• Cover, turn the heat down to low and simmer for 25 minutes.
  • Add the lemon juice, green chilli and coriander. Stir and simmer. Cover and cook for a final 10 minutes.
  • Flake away the charred skin of the aubergine (this should come away easily).
  • Mash the smoky interiors with the crushed garlic, the mustard oil, lemon juice, salt, sugar, cumin, coriander, chilli, garam masala and curry powder.  Set aside.
  • Make the topping. Melt the butter over a low heat. Stir in the flour with a wooden spoon.
  • Remove from the heat and gradually add the milk.
  • Stir continously until the mixture thickens.
  • Return to the heat and simmer for 5 minutes. Add the cheeses and season to taste.
  • Cover the bottom of a casserole dish with one third of the keema mixture.  Follow this with a layer of the aubergine mixture. Continue layering until all the keema and all the aubergine is used up, making sure you end with a layer of the keema on top.
  • Pour over the sauce and grate a final sprinkling of Gruyere over the top.
  • Bake in a hot oven (220C/ 428F/Gas Mark 7) for about 15 minutes or until golden and bubbling on top.


  1. Hi Rejina
    I never thought that you can do grilled Aubergine on a gas cooker. I have a halogen hub since I moved to my flat and I miss my gas hub. We use the flame grilled aubergine to make Mutabal and Baba Ghanouj. Have you tried any of these dishes?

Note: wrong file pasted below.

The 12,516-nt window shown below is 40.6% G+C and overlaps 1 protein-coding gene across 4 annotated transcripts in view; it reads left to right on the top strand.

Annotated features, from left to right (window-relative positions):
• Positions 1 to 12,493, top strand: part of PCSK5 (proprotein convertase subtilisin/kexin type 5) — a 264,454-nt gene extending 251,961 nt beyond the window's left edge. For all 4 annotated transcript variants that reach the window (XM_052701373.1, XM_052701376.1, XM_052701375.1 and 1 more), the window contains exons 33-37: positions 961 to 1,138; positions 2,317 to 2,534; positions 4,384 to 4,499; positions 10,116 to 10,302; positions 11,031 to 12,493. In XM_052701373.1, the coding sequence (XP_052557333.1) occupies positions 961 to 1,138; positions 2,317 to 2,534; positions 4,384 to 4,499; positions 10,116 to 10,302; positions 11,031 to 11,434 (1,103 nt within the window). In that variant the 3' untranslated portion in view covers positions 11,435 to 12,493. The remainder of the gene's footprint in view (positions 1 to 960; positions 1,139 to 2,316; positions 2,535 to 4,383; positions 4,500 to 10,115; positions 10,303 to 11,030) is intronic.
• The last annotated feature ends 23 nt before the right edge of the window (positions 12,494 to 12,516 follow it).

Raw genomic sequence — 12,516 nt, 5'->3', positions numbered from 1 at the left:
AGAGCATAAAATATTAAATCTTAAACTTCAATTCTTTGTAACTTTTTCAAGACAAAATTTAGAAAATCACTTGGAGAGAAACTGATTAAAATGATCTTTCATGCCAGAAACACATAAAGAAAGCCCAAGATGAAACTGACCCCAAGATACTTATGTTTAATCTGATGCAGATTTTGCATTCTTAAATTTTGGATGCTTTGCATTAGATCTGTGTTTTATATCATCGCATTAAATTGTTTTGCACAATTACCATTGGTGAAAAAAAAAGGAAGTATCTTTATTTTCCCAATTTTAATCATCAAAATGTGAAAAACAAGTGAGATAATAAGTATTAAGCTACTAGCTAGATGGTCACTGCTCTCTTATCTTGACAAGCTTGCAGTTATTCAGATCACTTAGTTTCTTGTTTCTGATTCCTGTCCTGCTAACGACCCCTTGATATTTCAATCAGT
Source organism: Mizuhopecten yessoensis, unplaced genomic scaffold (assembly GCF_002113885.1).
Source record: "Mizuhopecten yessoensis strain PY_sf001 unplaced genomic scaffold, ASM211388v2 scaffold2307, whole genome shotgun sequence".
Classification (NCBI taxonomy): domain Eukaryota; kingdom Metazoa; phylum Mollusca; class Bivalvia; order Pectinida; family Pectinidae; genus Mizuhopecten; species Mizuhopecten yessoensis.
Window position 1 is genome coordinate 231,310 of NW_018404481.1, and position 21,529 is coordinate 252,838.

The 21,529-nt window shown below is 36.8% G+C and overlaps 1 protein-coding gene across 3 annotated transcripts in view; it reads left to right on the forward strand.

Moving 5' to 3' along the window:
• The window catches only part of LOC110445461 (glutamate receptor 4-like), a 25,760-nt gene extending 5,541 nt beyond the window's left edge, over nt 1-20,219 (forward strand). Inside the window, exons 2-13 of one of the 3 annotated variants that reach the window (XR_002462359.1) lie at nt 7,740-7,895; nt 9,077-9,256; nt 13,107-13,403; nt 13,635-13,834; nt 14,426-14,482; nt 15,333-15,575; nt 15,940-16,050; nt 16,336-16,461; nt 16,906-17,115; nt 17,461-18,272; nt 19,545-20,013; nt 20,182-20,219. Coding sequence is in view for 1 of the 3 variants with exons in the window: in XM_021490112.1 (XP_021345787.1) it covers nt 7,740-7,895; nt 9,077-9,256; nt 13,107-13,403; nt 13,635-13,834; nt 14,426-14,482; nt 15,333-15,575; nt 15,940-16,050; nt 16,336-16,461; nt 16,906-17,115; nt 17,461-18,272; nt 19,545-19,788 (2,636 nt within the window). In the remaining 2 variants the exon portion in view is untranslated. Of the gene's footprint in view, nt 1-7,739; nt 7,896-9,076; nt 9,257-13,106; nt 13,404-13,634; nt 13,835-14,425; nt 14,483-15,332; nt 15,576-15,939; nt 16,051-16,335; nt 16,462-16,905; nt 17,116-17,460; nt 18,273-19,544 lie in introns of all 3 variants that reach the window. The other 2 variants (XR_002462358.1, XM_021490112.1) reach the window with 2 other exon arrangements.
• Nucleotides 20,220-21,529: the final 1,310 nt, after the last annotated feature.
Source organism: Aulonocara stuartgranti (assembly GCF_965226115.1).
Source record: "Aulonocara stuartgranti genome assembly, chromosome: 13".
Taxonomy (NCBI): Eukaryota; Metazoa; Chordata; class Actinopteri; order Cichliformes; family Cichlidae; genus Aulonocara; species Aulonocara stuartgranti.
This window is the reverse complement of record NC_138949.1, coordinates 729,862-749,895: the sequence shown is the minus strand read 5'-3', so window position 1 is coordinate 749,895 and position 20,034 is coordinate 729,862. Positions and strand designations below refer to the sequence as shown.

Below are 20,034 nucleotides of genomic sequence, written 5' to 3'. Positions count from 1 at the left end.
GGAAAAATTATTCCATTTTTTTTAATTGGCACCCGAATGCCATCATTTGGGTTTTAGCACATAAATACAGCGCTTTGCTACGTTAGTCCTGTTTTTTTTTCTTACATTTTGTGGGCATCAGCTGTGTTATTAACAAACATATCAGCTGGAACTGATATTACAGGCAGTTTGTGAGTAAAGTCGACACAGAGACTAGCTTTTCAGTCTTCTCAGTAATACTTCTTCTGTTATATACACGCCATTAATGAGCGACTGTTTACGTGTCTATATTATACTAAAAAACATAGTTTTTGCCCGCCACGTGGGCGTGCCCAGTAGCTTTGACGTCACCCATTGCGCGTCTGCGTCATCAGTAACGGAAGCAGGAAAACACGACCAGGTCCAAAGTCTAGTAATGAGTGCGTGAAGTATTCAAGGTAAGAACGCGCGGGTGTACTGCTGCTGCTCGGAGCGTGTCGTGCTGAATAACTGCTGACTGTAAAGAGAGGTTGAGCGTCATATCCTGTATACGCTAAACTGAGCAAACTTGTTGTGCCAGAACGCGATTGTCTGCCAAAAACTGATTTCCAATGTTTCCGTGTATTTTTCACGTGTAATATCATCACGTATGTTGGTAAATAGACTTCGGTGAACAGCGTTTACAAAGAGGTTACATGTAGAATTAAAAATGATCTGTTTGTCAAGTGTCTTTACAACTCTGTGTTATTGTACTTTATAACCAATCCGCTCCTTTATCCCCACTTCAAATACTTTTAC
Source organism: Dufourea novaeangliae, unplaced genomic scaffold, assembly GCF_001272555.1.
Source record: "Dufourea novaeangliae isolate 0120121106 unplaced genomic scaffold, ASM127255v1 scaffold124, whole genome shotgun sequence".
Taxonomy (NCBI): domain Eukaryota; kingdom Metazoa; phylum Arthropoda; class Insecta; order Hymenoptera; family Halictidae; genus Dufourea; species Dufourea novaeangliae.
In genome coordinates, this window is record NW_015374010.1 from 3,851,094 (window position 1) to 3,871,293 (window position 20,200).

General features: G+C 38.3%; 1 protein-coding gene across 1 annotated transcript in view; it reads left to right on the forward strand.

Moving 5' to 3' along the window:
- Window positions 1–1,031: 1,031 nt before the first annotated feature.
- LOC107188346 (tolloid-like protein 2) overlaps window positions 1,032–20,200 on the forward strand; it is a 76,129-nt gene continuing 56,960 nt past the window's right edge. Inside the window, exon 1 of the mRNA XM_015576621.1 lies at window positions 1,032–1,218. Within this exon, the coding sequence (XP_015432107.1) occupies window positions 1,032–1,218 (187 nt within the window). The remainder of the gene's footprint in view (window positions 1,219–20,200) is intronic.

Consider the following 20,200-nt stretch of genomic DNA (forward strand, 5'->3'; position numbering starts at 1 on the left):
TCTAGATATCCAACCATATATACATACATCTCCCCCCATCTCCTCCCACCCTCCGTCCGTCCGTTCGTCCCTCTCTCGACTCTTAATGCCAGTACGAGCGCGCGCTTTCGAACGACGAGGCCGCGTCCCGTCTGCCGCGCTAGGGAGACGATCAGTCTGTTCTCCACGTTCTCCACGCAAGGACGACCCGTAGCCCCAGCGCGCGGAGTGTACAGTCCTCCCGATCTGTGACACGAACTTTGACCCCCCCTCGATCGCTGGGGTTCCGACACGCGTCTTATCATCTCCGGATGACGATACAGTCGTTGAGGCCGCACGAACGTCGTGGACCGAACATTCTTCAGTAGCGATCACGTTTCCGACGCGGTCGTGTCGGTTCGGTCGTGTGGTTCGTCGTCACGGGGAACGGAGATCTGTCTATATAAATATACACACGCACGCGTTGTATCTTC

• gastrogeek

      Hi Kano

      Yes, it just about works although the flavour is never quite as good as with a gas flame. I adore Baba Ghanouj but thought Mutabal and Baba Ghanouj were the same thing? What is the difference between the two? And what about Imam Bayaldi?

  2. Ben Norum

    I must try Baigun Bortha – I love baba ganoush but this sounds so much better. I’m also now thinking of making some hummus with mustard oil instead of olive oil and coriander instead of parsley….

    I love the new blog by the way – it’s inspired me to finally start one of my own

    • gastrogeek

      Thanks Ben! Let me know how you get on – love the sound of the hummus, but I would go easy on the mustard oil, it can be quite strong….

  3. Hi Rejina
    They are actually two different things although some people use both names for mutabal.
    Mutabal is made with aubergines, yoghurt, Tahini and garlic. while Baba Ghanouj is made with aubergines, pomegranate molasses, tomato, walnut and parsley.
    Check my page on UKFBA. I have photos for both dishes.
    Imam Byaldi is a Turkish word and I am not sure exactly how it is made.

    • gastrogeek

      Hi Kano

      That makes sense – I have only had Baba Ghanouj, but will definitely give Mutabal a go – it sounds gorgeous. I must check out your page.

    • The Baba Ghanouj sounds brilliant – i will have to try that. I’ve only had the Mutabel but always called it Baba Ghanouj…

  4. Aubergines scare me but I love, love, love keema 🙂

    • gastrogeek

      These aren’t really that “auberginey” as such, more smoky and creamy…..Go on, don’t be afraid, I urge you to give it a go!

  5. Oh what a cunning cunning cunning idea.

    I too love keema and aubergines and moussaka too. I like your fusion idea on this one!